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  • Writer's pictureRosie Wright

172-176 Queen's Road Central: An Untouched Gem

Updated: Apr 22, 2021

Stationed in the middle of the bustling streets of Sheung Wan lies a 100-year-old building that remains relatively untouched.

It is not clear exactly when the tenement building located on 172-176 Queen's Road Central, Sheung Wan, was built, but it is believed to have been constructed before 1900. The three-story tenement building retains its original exterior arcade architectural features, designed to provide a sheltered walkway for pedestrians. The arched corridor style is synonymous with Tong Lau style buildings in the late nineteenth and early twentieth centuries. Tong Lau, which translates literally to "Chinese building," were tenements designed for both residential and commercial uses. Typically the ground floor was reserved for business and the upper floors for residential use.

1920s Queen's Road Central. Photo: Gwulo

Although, at the time, many of the buildings on this road dated back to the mid-1800s, the classical design of this tenement would have blended in well with the surrounding colonial-style buildings. If you look closely at the tenement, you can see the remnants of a veranda that all three blocks would have possessed, another design typical to the Colonial era in Hong Kong. The rear of the tenement faces Wellington Street. The Wellington Street facing facade was commonly used for old Chinese commercial buildings and is less glamorous as it overlooks a side street.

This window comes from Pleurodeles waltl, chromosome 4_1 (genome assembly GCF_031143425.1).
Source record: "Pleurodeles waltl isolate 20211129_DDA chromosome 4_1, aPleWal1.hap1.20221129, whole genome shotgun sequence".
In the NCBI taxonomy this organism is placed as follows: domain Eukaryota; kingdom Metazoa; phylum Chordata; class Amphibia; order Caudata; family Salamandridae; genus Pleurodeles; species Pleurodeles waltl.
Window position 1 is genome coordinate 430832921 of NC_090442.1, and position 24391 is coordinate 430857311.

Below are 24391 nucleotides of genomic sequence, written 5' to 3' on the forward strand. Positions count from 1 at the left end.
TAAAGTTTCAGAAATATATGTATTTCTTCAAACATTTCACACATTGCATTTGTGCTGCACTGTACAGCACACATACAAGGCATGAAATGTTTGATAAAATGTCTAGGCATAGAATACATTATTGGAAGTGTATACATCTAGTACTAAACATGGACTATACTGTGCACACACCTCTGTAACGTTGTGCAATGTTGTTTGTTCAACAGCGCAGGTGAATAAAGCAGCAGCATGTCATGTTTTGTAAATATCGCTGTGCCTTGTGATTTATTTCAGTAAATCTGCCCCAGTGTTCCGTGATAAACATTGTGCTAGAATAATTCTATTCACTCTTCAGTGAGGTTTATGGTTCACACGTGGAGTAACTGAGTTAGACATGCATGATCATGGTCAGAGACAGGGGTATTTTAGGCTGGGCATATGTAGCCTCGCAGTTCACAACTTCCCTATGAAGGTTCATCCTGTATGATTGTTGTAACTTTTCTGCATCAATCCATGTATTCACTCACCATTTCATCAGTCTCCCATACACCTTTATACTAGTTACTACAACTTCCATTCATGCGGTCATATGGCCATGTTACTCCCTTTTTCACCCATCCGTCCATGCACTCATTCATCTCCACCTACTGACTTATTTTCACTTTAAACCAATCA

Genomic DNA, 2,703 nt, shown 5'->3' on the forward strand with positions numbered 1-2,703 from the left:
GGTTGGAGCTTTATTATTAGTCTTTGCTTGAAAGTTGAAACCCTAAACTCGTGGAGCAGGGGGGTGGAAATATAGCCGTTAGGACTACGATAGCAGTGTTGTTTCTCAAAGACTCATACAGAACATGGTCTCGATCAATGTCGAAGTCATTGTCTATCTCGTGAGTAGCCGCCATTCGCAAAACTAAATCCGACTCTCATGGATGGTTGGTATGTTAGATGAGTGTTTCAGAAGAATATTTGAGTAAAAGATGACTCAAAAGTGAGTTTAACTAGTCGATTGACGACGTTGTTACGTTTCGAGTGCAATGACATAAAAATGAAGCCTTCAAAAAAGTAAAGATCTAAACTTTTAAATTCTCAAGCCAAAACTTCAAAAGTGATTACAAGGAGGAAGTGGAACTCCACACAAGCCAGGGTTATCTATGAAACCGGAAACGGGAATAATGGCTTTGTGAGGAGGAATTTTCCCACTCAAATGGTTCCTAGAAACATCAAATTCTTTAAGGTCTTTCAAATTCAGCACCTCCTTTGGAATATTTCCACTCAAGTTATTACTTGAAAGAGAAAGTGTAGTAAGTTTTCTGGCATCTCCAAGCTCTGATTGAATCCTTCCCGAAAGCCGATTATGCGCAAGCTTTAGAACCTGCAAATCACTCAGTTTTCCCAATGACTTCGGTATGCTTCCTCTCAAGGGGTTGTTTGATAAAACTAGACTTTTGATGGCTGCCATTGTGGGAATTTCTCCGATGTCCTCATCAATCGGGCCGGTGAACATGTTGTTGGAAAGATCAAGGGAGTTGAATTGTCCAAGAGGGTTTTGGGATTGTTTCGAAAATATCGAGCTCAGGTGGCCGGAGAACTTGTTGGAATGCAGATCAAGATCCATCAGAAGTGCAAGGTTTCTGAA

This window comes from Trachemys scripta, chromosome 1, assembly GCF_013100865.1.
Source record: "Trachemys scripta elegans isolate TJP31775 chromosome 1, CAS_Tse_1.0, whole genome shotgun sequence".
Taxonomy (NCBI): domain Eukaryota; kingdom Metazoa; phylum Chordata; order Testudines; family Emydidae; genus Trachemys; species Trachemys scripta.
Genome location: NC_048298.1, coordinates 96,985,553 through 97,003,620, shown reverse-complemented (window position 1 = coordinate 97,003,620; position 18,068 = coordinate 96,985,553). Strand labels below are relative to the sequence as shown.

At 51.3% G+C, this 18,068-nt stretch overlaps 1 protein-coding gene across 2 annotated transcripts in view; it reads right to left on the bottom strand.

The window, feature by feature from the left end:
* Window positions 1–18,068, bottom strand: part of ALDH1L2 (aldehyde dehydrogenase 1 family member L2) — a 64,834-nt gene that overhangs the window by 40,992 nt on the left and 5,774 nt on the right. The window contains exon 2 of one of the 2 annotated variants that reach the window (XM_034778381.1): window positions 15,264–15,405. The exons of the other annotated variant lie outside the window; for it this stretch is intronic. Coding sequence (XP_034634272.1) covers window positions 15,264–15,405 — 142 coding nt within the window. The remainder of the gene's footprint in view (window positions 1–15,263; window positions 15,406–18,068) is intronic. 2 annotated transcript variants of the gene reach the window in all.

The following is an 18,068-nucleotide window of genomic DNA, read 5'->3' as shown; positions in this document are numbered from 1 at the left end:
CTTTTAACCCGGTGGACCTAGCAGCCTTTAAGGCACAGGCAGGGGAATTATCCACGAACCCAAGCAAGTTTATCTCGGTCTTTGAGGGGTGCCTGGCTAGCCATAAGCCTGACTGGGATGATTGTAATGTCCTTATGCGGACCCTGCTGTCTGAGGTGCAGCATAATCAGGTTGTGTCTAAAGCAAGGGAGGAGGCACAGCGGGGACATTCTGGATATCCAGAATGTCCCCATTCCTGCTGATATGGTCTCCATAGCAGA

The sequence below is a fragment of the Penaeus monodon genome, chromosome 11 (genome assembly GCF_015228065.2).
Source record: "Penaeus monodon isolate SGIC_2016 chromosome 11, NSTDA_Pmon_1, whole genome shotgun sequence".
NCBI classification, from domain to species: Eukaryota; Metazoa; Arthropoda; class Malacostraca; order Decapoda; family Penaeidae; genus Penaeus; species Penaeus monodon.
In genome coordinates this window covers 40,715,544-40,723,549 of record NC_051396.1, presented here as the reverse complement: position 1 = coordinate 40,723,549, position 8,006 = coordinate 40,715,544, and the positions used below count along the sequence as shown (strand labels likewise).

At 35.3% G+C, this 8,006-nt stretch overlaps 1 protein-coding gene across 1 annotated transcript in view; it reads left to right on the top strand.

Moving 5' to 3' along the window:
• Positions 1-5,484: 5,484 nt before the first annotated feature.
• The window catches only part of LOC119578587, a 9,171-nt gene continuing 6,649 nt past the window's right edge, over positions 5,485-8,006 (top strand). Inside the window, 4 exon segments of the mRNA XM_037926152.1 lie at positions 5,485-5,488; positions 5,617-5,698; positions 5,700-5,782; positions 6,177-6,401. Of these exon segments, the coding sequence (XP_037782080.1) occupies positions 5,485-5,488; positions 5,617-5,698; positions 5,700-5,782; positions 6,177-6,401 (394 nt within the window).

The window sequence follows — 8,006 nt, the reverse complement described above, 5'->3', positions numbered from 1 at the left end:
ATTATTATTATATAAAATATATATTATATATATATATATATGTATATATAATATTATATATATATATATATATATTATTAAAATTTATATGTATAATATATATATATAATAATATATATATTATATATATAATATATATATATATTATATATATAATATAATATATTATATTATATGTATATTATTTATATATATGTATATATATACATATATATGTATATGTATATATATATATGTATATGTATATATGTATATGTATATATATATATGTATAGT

Junction of Queen s Rd Central & Wellington St, Tuesday, January 1, 1935. Photo: Gwulo

Sincere Department Company

In 1900, 172-174 Queen’s Road Central housed the SincereDepartment Company's first-ever store, one of the oldest department chains in Hong Kong. Founded by Ma Yingbiao, Sincere - a name chosen to emulate the store’s guiding philosophy of honesty - was one of China's first stores to introduce Western retailing concepts. Ma bought the building in 1899 and opened the store the year after.

Ma, who had recently returned from Australia, is believed to have modeled the store from Anthony Hordern & Sons Department Store in Sydney. It was also one of the first stores in the East to employ female shop assistants. Traditional Chinese women were typically housewives and were in many ways discouraged from working outside of the home during this period. The shop initially struggled to hire any shop assistants in the first month, so much so that Ma’s wife, Ho Qingtang, and her two sisters-in-law took up the first assistant jobs. Following its success, a Sincere store was established in Guangzhou in 1914 and later opened a larger store on Des Voeux Road Street Central, where it held Hong Kong’s first-ever fashion show, using Chinese and Western models.

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